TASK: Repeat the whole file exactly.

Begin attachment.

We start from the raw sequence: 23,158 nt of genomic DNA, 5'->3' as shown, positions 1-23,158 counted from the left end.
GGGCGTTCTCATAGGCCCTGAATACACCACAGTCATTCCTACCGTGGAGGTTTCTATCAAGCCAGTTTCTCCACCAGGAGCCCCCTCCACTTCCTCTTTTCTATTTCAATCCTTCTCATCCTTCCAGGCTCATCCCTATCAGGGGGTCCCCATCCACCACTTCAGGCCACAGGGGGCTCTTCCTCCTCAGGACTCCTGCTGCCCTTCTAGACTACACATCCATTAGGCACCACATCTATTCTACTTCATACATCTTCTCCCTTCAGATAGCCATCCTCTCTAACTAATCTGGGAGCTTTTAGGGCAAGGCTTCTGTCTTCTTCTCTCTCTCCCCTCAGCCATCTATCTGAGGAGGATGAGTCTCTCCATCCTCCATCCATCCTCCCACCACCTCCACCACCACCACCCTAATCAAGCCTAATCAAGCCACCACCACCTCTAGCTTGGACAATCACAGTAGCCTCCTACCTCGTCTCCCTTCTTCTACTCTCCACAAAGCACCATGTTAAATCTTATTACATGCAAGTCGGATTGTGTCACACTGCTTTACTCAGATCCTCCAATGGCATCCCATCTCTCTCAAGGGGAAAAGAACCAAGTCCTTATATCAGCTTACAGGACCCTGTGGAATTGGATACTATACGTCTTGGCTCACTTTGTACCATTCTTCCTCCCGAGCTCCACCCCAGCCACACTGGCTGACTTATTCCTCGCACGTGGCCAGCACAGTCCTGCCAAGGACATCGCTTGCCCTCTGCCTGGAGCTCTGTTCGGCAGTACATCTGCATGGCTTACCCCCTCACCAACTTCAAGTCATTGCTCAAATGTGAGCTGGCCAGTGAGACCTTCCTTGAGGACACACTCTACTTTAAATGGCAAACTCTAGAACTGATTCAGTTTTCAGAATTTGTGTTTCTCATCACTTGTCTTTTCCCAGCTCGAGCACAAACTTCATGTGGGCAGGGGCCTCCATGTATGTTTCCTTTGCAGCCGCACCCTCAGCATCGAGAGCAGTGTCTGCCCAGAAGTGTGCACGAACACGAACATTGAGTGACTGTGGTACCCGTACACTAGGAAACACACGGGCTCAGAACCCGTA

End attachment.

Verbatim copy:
We start from the raw sequence: 23,158 nt of genomic DNA, 5'->3' as shown, positions 1-23,158 counted from the left end.
GGGCGTTCTCATAGGCCCTGAATACACCACAGTCATTCCTACCGTGGAGGTTTCTATCAAGCCAGTTTCTCCACCAGGAGCCCCCTCCACTTCCTCTTTTCTATTTCAATCCTTCTCATCCTTCCAGGCTCATCCCTATCAGGGGGTCCCCATCCACCACTTCAGGCCACAGGGGGCTCTTCCTCCTCAGGACTCCTGCTGCCCTTCTAGACTACACATCCATTAGGCACCACATCTATTCTACTTCATACATCTTCTCCCTTCAGATAGCCATCCTCTCTAACTAATCTGGGAGCTTTTAGGGCAAGGCTTCTGTCTTCTTCTCTCTCTCCCCTCAGCCATCTATCTGAGGAGGATGAGTCTCTCCATCCTCCATCCATCCTCCCACCACCTCCACCACCACCACCCTAATCAAGCCTAATCAAGCCACCACCACCTCTAGCTTGGACAATCACAGTAGCCTCCTACCTCGTCTCCCTTCTTCTACTCTCCACAAAGCACCATGTTAAATCTTATTACATGCAAGTCGGATTGTGTCACACTGCTTTACTCAGATCCTCCAATGGCATCCCATCTCTCTCAAGGGGAAAAGAACCAAGTCCTTATATCAGCTTACAGGACCCTGTGGAATTGGATACTATACGTCTTGGCTCACTTTGTACCATTCTTCCTCCCGAGCTCCACCCCAGCCACACTGGCTGACTTATTCCTCGCACGTGGCCAGCACAGTCCTGCCAAGGACATCGCTTGCCCTCTGCCTGGAGCTCTGTTCGGCAGTACATCTGCATGGCTTACCCCCTCACCAACTTCAAGTCATTGCTCAAATGTGAGCTGGCCAGTGAGACCTTCCTTGAGGACACACTCTACTTTAAATGGCAAACTCTAGAACTGATTCAGTTTTCAGAATTTGTGTTTCTCATCACTTGTCTTTTCCCAGCTCGAGCACAAACTTCATGTGGGCAGGGGCCTCCATGTATGTTTCCTTTGCAGCCGCACCCTCAGCATCGAGAGCAGTGTCTGCCCAGAAGTGTGCACGAACACGAACATTGAGTGACTGTGGTACCCGTACACTAGGAAACACACGGGCTCAGAACCCGTA